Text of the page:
Here are some other types of medication that list neuropathy as a side effect:
- Anticonvulsants. Some common anticonvulsants are clonazepam (Klonopin), lamotrigine (Lamictal), divalproex (Depakote, Depakote ER, and Depakote Sprinkles), topiramate (Topamax), gabapentin (Neurontin), and levetiracetam (Keppra).
- Some heart meds and blood pressure-reducing meds. These include amiodarone (Pacerone, Cordarone) and hydralazine (Apresoline).
- Certain antibiotics. These include metronidazole (Flagyl) and fruoquinolones (Cipro, Levaquin).
9. Vitamin B12 deficiency
Your body uses glorious vitamin B12 to maintain function in your brain and central nervous system, as well as for DNA synthesis. Without B12, repairing damage to your nerves becomes a massive challenge. Like, an old-school-Nintendo-boss-level challenge.
This causes all kinds of issues with both the nervous system and the production of crucial blood cells.
If you experience any of these symptoms alongside your fuzzy morning fingers, it may be a sign of B12 shortage:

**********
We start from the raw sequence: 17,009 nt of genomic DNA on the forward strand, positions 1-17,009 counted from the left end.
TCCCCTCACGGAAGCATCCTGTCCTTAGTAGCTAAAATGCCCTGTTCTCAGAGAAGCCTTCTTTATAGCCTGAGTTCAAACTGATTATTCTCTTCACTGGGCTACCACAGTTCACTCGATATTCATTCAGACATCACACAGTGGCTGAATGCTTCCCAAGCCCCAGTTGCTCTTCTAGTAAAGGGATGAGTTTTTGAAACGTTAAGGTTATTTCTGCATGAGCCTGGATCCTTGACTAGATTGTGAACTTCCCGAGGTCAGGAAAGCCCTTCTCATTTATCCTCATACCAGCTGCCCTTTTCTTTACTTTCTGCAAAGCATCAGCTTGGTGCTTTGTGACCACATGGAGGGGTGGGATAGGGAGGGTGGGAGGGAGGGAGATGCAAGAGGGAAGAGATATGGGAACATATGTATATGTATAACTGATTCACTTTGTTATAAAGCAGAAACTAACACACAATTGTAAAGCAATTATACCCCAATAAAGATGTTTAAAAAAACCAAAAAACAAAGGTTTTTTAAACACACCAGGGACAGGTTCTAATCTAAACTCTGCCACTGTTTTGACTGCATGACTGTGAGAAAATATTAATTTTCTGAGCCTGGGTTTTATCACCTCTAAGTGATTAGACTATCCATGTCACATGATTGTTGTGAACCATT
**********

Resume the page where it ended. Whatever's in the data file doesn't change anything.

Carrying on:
- pale or jaundiced skin
- weakness and fatigue
- balance or mobility problems
- a swollen, red tongue and/or mouth ulcers
- blurry vision
- mood swings
- high temperature
Vitamin B12 (which is sometimes referred to as cobalamin) is a key ingredient in the production of myelin. Myelin is hella useful for insulating your nerves and generally maintaining the wiring of your brain.
If you have a B12 deficiency, your body can’t make enough myelin. Without protective insulation, your nerves are open to damage. This is why B12 deficiency can cause two seemingly unrelated symptoms like a swollen tongue and mood swings. It potentially compromises the entire nervous system.
Vitamin B12 deficiency has a number of possible causes. Age, genetics, and medical conditions like gastritis and autoimmune diseases can all be triggers.